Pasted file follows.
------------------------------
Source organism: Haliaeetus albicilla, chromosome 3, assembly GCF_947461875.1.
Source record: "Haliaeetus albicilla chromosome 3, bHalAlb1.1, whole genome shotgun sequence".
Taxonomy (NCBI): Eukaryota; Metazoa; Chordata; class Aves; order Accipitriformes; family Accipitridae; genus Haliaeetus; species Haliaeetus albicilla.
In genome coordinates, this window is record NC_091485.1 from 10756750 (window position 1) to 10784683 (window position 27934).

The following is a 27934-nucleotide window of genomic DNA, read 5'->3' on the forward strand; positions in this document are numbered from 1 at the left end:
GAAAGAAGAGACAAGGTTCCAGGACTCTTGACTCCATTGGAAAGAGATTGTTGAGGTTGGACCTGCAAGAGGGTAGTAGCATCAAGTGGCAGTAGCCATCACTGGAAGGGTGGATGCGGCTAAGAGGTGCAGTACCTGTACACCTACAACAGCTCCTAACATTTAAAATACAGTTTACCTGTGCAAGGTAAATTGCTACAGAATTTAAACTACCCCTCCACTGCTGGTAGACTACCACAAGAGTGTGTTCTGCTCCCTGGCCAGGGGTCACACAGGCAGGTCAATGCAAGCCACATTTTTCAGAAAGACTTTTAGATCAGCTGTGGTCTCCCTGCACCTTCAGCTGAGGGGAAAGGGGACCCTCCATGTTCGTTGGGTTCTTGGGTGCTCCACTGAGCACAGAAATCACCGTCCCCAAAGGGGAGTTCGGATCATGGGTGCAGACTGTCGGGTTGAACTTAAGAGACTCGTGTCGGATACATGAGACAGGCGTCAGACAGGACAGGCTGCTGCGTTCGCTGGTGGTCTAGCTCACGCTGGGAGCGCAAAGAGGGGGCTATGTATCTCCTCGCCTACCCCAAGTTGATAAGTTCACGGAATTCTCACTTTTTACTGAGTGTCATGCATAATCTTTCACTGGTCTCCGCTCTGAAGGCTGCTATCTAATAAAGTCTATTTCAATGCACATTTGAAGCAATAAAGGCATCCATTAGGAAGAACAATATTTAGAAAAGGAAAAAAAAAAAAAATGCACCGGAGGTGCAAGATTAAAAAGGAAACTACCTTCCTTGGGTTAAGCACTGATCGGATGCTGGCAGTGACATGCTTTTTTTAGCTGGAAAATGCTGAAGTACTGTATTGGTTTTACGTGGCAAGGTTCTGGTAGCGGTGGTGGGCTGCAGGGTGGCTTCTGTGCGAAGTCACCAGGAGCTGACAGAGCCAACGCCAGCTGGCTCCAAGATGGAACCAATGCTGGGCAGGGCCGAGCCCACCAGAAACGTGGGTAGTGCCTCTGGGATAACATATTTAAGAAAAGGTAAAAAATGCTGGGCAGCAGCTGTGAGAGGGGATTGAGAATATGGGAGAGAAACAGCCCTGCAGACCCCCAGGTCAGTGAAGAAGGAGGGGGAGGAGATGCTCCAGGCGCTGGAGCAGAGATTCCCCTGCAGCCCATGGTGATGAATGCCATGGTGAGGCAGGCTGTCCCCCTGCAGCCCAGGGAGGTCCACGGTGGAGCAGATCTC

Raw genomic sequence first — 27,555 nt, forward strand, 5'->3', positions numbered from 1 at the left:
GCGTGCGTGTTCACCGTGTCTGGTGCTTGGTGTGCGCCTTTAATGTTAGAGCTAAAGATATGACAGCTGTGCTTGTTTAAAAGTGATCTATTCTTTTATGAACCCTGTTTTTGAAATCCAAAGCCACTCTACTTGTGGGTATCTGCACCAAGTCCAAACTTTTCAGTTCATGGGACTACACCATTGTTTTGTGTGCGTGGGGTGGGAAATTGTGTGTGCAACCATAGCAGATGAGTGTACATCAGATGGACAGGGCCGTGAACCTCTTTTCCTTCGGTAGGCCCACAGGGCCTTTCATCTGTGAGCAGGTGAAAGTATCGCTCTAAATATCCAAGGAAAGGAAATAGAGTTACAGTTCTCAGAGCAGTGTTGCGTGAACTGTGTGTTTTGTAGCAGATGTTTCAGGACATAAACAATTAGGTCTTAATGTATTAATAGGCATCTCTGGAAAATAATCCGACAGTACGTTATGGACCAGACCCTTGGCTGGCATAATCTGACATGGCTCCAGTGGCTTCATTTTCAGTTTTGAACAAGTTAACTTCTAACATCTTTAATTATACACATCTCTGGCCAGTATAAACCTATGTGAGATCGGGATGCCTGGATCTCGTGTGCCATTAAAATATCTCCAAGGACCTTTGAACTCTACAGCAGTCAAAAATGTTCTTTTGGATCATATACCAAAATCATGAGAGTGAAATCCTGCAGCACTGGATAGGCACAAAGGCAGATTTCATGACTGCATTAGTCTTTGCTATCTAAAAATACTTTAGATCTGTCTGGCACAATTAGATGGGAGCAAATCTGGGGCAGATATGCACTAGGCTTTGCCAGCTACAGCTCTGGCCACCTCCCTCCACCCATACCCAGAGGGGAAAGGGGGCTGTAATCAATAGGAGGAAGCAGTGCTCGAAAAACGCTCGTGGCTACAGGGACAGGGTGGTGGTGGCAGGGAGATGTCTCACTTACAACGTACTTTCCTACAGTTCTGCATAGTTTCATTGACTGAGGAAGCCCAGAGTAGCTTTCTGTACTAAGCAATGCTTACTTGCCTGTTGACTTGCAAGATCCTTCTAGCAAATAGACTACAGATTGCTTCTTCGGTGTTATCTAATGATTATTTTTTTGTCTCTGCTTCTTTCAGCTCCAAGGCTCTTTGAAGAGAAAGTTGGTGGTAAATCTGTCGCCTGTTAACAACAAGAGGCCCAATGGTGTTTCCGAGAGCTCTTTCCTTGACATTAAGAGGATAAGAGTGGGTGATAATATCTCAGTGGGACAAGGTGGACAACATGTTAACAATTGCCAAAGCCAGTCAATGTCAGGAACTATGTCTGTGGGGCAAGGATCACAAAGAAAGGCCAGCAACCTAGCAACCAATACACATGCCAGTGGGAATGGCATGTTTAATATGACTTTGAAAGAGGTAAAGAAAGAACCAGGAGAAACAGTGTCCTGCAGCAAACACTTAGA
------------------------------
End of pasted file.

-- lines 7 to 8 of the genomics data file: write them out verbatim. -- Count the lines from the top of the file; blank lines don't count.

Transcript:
Raw genomic sequence first — 27,555 nt, forward strand, 5'->3', positions numbered from 1 at the left:
GCGTGCGTGTTCACCGTGTCTGGTGCTTGGTGTGCGCCTTTAATGTTAGAGCTAAAGATATGACAGCTGTGCTTGTTTAAAAGTGATCTATTCTTTTATGAACCCTGTTTTTGAAATCCAAAGCCACTCTACTTGTGGGTATCTGCACCAAGTCCAAACTTTTCAGTTCATGGGACTACACCATTGTTTTGTGTGCGTGGGGTGGGAAATTGTGTGTGCAACCATAGCAGATGAGTGTACATCAGATGGACAGGGCCGTGAACCTCTTTTCCTTCGGTAGGCCCACAGGGCCTTTCATCTGTGAGCAGGTGAAAGTATCGCTCTAAATATCCAAGGAAAGGAAATAGAGTTACAGTTCTCAGAGCAGTGTTGCGTGAACTGTGTGTTTTGTAGCAGATGTTTCAGGACATAAACAATTAGGTCTTAATGTATTAATAGGCATCTCTGGAAAATAATCCGACAGTACGTTATGGACCAGACCCTTGGCTGGCATAATCTGACATGGCTCCAGTGGCTTCATTTTCAGTTTTGAACAAGTTAACTTCTAACATCTTTAATTATACACATCTCTGGCCAGTATAAACCTATGTGAGATCGGGATGCCTGGATCTCGTGTGCCATTAAAATATCTCCAAGGACCTTTGAACTCTACAGCAGTCAAAAATGTTCTTTTGGATCATATACCAAAATCATGAGAGTGAAATCCTGCAGCACTGGATAGGCACAAAGGCAGATTTCATGACTGCATTAGTCTTTGCTATCTAAAAATACTTTAGATCTGTCTGGCACAATTAGATGGGAGCAAATCTGGGGCAGATATGCACTAGGCTTTGCCAGCTACAGCTCTGGCCACCTCCCTCCACCCATACCCAGAGGGGAAAGGGGGCTGTAATCAATAGGAGGAAGCAGTGCTCGAAAAACGCTCGTGGCTACAGGGACAGGGTGGTGGTGGCAGGGAGATGTCTCACTTACAACGTACTTTCCTACAGTTCTGCATAGTTTCATTGACTGAGGAAGCCCAGAGTAGCTTTCTGTACTAAGCAATGCTTACTTGCCTGTTGACTTGCAAGATCCTTCTAGCAAATAGACTACAGATTGCTTCTTCGGTGTTATCTAATGATTATTTTTTTGTCTCTGCTTCTTTCAGCTCCAAGGCTCTTTGAAGAGAAAGTTGGTGGTAAATCTGTCGCCTGTTAACAACAAGAGGCCCAATGGTGTTTCCGAGAGCTCTTTCCTTGACATTAAGAGGATAAGAGTGGGTGATAATATCTCAGTGGGACAAGGTGGACAACATGTTAACAATTGCCAAAGCCAGTCAATGTCAGGAACTATGTCTGTGGGGCAAGGATCACAAAGAAAGGCCAGCAACCTAGCAACCAATACACATGCCAGTGGGAATGGCATGTTTAATATGACTTTGAAAGAGGTAAAGAAAGAACCAGGAGAAACAGTGTCCTGCAGCAAACACTTAGA